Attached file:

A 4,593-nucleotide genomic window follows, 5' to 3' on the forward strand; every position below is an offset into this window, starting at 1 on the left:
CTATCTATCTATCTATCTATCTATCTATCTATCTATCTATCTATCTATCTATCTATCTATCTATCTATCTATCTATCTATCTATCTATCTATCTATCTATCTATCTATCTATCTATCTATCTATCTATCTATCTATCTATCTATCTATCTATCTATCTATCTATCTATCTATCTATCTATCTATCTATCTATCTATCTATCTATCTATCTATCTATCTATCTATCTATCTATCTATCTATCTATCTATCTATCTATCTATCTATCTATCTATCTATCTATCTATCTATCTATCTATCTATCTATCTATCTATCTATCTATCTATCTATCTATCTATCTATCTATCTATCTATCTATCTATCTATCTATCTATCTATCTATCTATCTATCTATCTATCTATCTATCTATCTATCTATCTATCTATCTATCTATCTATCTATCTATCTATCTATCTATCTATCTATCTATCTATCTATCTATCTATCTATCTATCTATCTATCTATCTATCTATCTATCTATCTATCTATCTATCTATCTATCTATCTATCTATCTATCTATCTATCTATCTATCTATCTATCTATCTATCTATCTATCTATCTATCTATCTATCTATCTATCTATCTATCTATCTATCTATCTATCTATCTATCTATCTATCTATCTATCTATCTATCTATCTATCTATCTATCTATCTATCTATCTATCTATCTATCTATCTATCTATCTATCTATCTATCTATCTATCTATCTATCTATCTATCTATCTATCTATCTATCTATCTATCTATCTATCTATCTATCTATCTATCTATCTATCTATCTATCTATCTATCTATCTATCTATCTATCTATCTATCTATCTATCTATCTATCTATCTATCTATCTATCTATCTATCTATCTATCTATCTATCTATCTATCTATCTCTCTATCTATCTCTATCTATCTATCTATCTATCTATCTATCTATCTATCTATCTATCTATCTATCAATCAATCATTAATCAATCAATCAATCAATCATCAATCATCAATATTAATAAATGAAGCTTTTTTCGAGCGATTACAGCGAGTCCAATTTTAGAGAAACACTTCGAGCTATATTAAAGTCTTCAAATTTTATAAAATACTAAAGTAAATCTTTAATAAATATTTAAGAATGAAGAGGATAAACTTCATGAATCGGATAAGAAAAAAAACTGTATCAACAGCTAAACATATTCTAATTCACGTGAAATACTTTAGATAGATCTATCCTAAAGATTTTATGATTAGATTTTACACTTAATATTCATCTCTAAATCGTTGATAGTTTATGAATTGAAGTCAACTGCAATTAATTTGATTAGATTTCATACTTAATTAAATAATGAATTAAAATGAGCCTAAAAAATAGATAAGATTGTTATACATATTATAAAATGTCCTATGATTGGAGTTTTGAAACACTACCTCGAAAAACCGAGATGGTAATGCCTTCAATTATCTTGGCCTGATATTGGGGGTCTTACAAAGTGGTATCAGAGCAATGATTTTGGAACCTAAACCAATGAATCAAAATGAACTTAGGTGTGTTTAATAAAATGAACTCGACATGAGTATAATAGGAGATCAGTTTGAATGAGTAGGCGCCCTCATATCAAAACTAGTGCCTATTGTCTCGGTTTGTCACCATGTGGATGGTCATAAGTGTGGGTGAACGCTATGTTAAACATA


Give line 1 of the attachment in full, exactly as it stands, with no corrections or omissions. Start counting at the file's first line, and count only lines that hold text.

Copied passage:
A 4,593-nucleotide genomic window follows, 5' to 3' on the forward strand; every position below is an offset into this window, starting at 1 on the left: